>That's using a questionable measuring stick.
>The damages paid out in a civil suit may be very
>different (either higher, or lower) than the true
>cost of the misconduct.  Remember, the courts are
>not intended to be a remedy for all harms, nor could
>they ever be.  The courts shouldn't be a replacement
>for our independent judgement.

Let me quote what the (U.S.) 2nd Circuit Court of Appeals said in the
T.J. Hooper case (60 F.2d 737, 1932):

        Indeed in most cases reasonable prudence is in face common prudence;
        but strictly it is never its measure; a whole calling may have unduly lagged
        in the adoption of new and available devices.
        It may never set its own tests, however persuasive be its usages.
        Courts must in the end say what is required; there are precautions
        so imperative that even their universal disregard will not
        excuse their omission....

        But here there was no custom at all as to receiving sets; some had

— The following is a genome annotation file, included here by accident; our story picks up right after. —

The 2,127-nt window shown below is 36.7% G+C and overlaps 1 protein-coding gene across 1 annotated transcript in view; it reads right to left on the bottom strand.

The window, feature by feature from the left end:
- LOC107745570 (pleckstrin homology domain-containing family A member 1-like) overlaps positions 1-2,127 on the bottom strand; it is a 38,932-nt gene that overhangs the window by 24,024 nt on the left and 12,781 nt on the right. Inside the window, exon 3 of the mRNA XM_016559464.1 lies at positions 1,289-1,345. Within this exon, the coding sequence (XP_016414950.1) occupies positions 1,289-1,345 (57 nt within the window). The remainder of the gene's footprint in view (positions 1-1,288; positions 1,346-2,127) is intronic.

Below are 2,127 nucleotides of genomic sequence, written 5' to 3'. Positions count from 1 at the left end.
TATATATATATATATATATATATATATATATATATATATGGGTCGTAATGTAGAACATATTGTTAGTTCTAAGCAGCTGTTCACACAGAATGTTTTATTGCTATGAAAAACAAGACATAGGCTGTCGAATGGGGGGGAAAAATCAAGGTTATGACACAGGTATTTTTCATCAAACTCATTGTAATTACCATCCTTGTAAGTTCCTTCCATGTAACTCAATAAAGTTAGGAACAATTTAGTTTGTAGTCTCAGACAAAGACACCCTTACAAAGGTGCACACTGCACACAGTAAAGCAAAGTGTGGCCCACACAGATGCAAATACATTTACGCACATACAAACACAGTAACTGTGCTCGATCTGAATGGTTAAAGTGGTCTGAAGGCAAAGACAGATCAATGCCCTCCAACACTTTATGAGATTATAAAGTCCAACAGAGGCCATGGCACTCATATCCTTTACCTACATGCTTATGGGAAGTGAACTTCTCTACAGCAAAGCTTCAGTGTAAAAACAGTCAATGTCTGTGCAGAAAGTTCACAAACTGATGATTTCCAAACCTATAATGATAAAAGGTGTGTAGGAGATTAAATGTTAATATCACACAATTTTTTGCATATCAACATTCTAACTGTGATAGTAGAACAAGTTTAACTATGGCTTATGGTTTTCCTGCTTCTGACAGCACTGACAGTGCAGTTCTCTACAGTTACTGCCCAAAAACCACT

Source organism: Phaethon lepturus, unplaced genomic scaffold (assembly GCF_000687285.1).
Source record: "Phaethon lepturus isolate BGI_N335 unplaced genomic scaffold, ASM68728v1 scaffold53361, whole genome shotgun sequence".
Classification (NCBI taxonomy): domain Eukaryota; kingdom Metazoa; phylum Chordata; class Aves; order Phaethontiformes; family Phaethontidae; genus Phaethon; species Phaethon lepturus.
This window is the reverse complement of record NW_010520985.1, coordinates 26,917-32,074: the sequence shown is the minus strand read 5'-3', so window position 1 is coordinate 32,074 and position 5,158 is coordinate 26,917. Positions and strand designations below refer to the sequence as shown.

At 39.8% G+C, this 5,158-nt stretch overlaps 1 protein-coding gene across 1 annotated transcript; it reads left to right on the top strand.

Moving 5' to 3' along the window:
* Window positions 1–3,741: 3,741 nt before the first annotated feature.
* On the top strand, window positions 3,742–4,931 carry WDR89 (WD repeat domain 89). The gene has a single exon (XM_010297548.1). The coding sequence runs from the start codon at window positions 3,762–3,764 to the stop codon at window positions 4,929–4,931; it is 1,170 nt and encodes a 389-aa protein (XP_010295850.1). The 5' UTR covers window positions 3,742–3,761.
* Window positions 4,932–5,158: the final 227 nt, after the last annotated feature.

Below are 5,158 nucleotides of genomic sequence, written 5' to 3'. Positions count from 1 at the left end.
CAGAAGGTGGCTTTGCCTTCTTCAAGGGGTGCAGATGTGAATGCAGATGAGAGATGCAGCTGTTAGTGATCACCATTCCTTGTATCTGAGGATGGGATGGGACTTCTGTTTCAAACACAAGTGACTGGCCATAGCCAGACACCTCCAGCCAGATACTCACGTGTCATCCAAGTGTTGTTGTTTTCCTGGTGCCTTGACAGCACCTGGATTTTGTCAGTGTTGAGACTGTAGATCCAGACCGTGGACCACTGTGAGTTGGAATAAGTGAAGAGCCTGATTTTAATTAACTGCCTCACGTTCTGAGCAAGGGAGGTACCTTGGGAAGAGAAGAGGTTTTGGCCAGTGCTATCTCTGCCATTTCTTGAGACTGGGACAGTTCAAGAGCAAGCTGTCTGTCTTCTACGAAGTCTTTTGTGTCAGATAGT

them, some did not; the most that can be urged is that they had
        not yet become general.  Certainly in such a case we need not
        pause; when some have thought a device necessary, at least we may
        say that they were right, and the others too slack.

Given that there were published warnings of *practical* MITM attacks (my 
papers, Radia Perlman's dissertation on secure routing, Lawrence 
Joncheray's paper on TCP hijacking, etc.), I have no doubt whatsoever 
what a (U.S.) court would have ruled if there had ever been a real attack.  
Given that MITM attacks have happened, I have just about as little 
doubt that they would have been used to steal credit card numbers if 
SSL had no protection.  Look at it this way -- we've already had 
passowrd-eavesdropping (vintage 1993), off-the-shelf TCP hijacking code 
(Dug Song's package), and moderate-scale hacked machines for credit 
card number and account number theft (Internet cafes in Japan, about a 
month ago -- I'm on the train, and don't have the precise citation 
handy.)  Given all that, do you doubt that the hackers would have 
combined the easily-available pieces into a MITM attack?  I don't.

The real issue in the original post seems to be the cost of a "trusted" 
certificate.  I submit that there are other ways to solve that problem 
than abandoning a very necessary protection.

                --Steve Bellovin, http://www.research.att.com/~smb (me)
                http://www.wilyhacker.com (2nd edition of "Firewalls" book)

The Cryptography Mailing List
Unsubscribe by sending "unsubscribe cryptography" to [EMAIL PROTECTED]

Reply via email to